Not gonna lie, this week gets super nerdy. But that’s okay…it’s how we roll…
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Next week, we sit down with good friends (and fans of the show) Alejandro and Johnny…a writing team that are making moves together and separately. So it’ll be really good to hear what they have to say. Should you have any questions as to how a writing team works, don’t hesitate to send them to us at firstname.lastname@example.org.
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With that said… let’s get to the show!
Till next week…
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3 thoughts on “Episode 15: “Ducks, Bats and Star Wars…””
It may have been short, but it was also sweet (i.e., informative and fun)! Thanks for the additional information regarding pitchfests, inktip, and such.
By the way Manny, I’ll also be sure to vote a second time for you. After all, I live in Chicagoland!
And if in your meeting the agent thinks you’re serious when you state that your long-term goal is to reboot the movie [listen to pocast] — and you can keep a straight face for a few more seconds — follow it up with “that, or ‘My Left Foot’.” (Get it?!)
Finally, I agree with Manny that it DOES matter when one saw the original STAR WARS! It was one of the defining moments of my childhood. I was one of those people who stood in line for hours to see it that first weekend. (In glorious 70MM, six channel magnetic sound no less!) And I went on to see it several more times during its original and subsequent (35MM) runs. (And of course I saw it again when it came out on VHS, Laserdisc [remember them?!], and DVD.)
Yet I felt so ripped off by “The Phantom Menace” that I refused to see either of the following two movies. I am disappointed that Lucas went against his previous word and decided to sell out the brand name… but I’ve decided to be philosophical and realize that the brand name is already so diluted (by the prequel trilogy, the cartoons, fast food tie-ins, et cetera) that there is only so much further damage Disney can do.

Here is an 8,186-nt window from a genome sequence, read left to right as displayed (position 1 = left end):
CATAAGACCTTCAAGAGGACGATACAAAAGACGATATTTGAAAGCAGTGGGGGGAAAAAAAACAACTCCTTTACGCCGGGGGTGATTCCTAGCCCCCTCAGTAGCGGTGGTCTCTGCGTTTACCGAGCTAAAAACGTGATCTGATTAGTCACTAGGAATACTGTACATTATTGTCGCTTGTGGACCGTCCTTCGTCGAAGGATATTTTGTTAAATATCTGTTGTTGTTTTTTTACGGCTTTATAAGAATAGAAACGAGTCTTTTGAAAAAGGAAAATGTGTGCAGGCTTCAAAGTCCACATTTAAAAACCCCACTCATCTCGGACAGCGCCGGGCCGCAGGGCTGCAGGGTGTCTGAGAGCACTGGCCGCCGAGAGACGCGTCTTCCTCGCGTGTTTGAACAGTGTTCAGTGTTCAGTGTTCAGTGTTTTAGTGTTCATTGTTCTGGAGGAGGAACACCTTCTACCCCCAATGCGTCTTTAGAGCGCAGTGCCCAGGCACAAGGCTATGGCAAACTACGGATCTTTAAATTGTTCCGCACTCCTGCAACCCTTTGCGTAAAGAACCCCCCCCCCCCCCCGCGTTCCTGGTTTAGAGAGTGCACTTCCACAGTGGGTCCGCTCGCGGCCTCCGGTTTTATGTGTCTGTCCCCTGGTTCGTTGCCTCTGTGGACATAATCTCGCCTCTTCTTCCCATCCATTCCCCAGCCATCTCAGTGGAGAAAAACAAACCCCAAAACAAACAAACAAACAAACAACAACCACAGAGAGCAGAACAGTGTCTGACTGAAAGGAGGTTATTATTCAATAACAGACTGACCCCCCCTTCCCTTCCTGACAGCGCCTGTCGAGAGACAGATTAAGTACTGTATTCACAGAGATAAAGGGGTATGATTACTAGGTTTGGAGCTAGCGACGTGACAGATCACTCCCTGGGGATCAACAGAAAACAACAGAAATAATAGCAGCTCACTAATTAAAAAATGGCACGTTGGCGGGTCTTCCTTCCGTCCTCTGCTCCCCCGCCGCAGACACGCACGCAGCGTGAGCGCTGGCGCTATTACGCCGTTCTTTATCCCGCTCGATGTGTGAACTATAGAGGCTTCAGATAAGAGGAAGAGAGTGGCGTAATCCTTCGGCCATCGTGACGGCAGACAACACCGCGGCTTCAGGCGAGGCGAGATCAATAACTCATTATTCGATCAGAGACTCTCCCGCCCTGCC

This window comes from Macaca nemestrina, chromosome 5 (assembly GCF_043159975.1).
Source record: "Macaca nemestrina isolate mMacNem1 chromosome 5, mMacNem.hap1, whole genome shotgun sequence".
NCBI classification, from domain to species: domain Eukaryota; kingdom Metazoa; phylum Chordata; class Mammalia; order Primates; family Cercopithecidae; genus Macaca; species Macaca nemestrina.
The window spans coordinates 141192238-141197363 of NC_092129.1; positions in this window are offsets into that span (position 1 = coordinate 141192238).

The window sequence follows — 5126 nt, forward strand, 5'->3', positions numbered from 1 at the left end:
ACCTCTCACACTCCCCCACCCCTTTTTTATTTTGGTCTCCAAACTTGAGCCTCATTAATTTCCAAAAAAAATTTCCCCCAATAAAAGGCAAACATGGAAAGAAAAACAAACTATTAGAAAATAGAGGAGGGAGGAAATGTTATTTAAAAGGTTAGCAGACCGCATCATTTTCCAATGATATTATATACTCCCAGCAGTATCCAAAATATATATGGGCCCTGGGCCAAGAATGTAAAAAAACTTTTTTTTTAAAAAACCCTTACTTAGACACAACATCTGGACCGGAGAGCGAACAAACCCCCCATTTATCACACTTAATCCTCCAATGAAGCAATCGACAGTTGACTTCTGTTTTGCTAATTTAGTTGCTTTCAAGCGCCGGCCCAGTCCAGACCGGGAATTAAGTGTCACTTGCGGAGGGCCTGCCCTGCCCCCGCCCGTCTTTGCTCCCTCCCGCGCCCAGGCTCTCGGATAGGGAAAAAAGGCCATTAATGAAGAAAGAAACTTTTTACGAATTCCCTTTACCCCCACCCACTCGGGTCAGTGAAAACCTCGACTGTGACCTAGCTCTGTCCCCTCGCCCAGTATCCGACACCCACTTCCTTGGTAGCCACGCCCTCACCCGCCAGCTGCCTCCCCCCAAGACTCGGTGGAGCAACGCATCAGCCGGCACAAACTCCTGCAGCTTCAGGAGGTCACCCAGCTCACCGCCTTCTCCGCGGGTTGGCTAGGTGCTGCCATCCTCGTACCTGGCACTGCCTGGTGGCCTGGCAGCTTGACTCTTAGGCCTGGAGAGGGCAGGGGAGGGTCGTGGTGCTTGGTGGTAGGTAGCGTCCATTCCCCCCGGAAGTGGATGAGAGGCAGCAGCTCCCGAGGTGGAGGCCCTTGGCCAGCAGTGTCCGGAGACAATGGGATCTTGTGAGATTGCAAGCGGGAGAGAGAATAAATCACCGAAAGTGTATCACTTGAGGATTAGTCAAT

(My theory for why the prequel trilogy was so bad is because Lucas’s heart really wasn’t in it; he just agreed to it for the money, to support his decades-long dream of being known for some other movie, or movie-making style, than Star Wars. His Star Wars DVD commentary, if you listen closely, makes this pretty clear.)
As for those who think Lucas redeemed himself by saying he will give the bulk of the money to charity, I wonder what these people think Lucas could otherwise have done with the money. Hide it under his mattress? I mean, how much money can one person spend? Besides, no matter how he spent (or invested) the money it would have helped people (by employing them).
“Giving it to charity” sounds nice, but eventually the money is spent on something, supporting some people (and NOT others). By giving the money to charity, the only difference is Lucas doesn’t get anything in return. Or does he? What is the one thing he wants? To re-experience the kind of adulation he had 30 years ago, and lost so severely with the prequel trilogy.
Which (IMHO) is precisely why he gave the money to charity. (And thus, taking it back a step, why he decided to sell the brand name to Disney.) And from all the adulation I’ve seen for him online the last few days, it worked.
(Sorry I rambled on so long.) (Never give a nerd an opening.)
I saw “The Bay” and second your recommendation. It premiered during the Ivy Film Festival at Brown University last April and was hosted by none other than Barry Levinson who I had the privilege of talking to afterwards. Fucking awesome experience because I got to ask him about a line of his I often quote from the movie “Diner” that defines my hopes in becoming a successful screenwriter. “If you don’t have good dreams you’ll have nightmares.” as expressed by Mickey Rourke’s character. I thought the line might of been some kind of paraphased proverb but Barry said he just made it up.
Barry told the audience that “The Bay” was made on a $2 million budget and he was incorporating for the first time more economical production techniques to see how well they would work for him. Passionate of his Baltimore roots as you may know from his earlier films, Mr. Levinson directed this current work to bring awareness to the plight of Chesapeake Bay which sadly is in worse shape than you may think and actually undergoing some of the scarey shit used in the movie.
Thanks for chatting on Inktip type sites, Manny and get well soon Cheryl.
I just have to ask about your comments regarding Inktip. I did know about the many deals they “setup” and the small options. But, is there no such thing in Hollywood as a writer’s resume?
Could not these small deals influence an agent/manager to sign if they are uncertain on a script?